Many manufacturing jobs require a physical presence to operate machinery. But what if such jobs could be done remotely? This week researchers from MIT’s Computer Science and Artificial Intelligence Laboratory (CSAIL) presented a virtual-reality (VR) system that lets you teleoperate a robot using an Oculus Rift headset.
“A system like this could eventually help humans supervise robots from a distance,” says CSAIL postdoctoral associate Jeffrey Lipton, who was lead author on a related paper about the system. “By teleoperating robots from home, blue-collar workers would be able to tele-commute and benefit from the IT revolution just as white-collars workers do now.”
The researchers even imagine that such a system could help employ increasing numbers of jobless video-gamers by “game-ifying” manufacturing positions.
The team demonstrated their VC control approach with the Baxter humanoid robot from Rethink Robotics, but said that the approach can work on other robot platforms and is also compatible with the HTC Vive headset.
Lipton co-wrote the paper with CSAIL director Daniela Rus and researcher Aidan Fay. They presented the paper this week at the IEEE/RSJ International Conference on Intelligent Robots and Systems (IROS) in Vancouver.
How it works
There have traditionally been two main approaches to using VR for teleoperation.
In a “direct” model, the user’s vision is directly coupled to the robot’s state. With these systems, a delayed signal could lead to nausea and headaches, and the user’s viewpoint is limited to one perspective.
The CSAIL team’s system is halfway between these two methods. It solves the delay problem, since the user is constantly receiving visual feedback from the virtual world. It also solves the the cyber-physical issue of being distinct from the robot: once a user puts on the headset and logs into the system, they will feel as if they are inside Baxter’s head.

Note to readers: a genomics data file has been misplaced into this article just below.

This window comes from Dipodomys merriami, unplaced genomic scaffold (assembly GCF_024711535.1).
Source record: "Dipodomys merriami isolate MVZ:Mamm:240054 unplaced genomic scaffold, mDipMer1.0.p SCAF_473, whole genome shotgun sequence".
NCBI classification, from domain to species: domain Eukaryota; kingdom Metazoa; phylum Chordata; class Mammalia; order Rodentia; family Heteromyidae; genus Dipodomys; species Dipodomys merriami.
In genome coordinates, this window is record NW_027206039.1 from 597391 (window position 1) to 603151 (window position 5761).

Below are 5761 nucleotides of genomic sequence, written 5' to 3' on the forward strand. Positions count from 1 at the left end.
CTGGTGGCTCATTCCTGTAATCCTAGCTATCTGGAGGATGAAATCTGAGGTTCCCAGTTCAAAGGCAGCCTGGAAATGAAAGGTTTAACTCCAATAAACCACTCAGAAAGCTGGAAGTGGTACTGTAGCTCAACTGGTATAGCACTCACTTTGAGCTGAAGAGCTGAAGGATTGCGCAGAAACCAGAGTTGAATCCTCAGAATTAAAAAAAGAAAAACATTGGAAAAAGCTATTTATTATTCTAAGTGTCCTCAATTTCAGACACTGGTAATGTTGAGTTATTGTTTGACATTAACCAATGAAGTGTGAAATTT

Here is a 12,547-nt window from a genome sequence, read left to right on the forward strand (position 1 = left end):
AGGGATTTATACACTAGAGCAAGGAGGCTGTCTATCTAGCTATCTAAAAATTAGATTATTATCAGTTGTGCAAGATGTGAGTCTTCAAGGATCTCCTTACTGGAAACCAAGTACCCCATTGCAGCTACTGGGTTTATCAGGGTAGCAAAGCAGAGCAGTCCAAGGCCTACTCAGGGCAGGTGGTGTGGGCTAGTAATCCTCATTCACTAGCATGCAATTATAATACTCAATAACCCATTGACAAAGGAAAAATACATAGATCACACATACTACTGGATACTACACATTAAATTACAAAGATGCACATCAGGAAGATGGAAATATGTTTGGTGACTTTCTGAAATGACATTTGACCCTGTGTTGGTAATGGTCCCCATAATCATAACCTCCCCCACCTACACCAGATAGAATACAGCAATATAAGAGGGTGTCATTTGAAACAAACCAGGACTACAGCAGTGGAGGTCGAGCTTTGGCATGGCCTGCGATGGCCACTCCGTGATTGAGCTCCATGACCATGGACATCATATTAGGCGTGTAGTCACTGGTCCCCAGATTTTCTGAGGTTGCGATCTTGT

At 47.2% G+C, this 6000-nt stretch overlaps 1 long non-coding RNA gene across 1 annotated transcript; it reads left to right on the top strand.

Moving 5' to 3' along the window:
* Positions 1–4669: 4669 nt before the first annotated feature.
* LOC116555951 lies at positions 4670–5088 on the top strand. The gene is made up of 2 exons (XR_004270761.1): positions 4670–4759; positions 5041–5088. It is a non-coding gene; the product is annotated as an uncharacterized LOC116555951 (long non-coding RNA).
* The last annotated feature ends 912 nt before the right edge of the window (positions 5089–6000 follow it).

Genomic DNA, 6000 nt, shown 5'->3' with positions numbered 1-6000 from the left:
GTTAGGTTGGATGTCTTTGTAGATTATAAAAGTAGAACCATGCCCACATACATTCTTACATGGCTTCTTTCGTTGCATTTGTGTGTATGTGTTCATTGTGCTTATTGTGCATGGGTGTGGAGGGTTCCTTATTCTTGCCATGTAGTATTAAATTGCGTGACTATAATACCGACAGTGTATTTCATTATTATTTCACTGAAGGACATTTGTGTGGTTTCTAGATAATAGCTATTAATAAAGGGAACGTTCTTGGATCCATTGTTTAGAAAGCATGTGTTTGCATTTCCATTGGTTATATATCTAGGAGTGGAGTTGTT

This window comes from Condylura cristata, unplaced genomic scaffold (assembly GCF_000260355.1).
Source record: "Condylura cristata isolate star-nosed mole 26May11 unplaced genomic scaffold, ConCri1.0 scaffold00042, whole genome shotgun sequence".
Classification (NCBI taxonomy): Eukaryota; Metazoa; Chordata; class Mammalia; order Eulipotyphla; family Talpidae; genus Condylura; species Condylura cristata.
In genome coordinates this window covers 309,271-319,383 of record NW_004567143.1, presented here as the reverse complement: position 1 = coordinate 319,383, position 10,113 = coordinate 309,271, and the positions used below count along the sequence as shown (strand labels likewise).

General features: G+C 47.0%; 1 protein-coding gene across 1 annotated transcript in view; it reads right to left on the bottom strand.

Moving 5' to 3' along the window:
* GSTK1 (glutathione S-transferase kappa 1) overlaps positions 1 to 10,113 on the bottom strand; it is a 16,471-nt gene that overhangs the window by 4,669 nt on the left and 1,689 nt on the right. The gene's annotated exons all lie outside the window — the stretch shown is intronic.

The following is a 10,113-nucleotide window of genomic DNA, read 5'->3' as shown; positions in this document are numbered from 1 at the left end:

The system mimics the “homunculus model of mind” — the idea that there’s a small human inside our brains controlling our actions, viewing the images we see and understanding them for us. While it’s a peculiar idea for humans, for robots it fits: “inside” the robot is a human in a control room, seeing through its eyes and controlling its actions.
Using Oculus’ controllers, users can interact with controls that appear in the virtual space to open and close the hand grippers to pick up, move, and retrieve items. A user can plan movements based on the distance between the arm’s location marker and their hand while looking at the live display of the arm.
To make these movements possible, the human’s space is mapped into the virtual space, and the virtual space is then mapped into the robot space to provide a sense of co-location.
In contrast, the CSAIL team’s approach bypasses all of that by taking the 2-D images that are displayed to each eye. (The human brain does the rest by automatically inferring the 3-D information.)
To test the system, the team first teleoperated Baxter to do simple tasks like picking up screws or stapling wires. They then had the test users teleoperate the robot to pick up and stack blocks.
Users successfully completed the tasks at a much higher rate compared to the “direct” model. Unsurprisingly, users with gaming experience had much more ease with the system.
Tested against state-of-the-art systems, CSAIL’s system was better at grasping objects 95 percent of the time and 57 percent faster at doing tasks. The team also showed that the system could pilot the robot from hundreds of miles away, testing it on a hotel’s wireless network in Washington, DC to control Baxter at MIT.
“This contribution represents a major milestone in the effort to connect the user with the robot’s space in an intuitive, natural, and effective manner.” says Oussama Khatib, a computer science professor at Stanford University who was not involved in the paper.
The team eventually wants to focus on making the system more scalable, with many users and different types of robots that can be compatible with current automation technologies.
The project was funded in part by the Boeing Company and the National Science Foundation.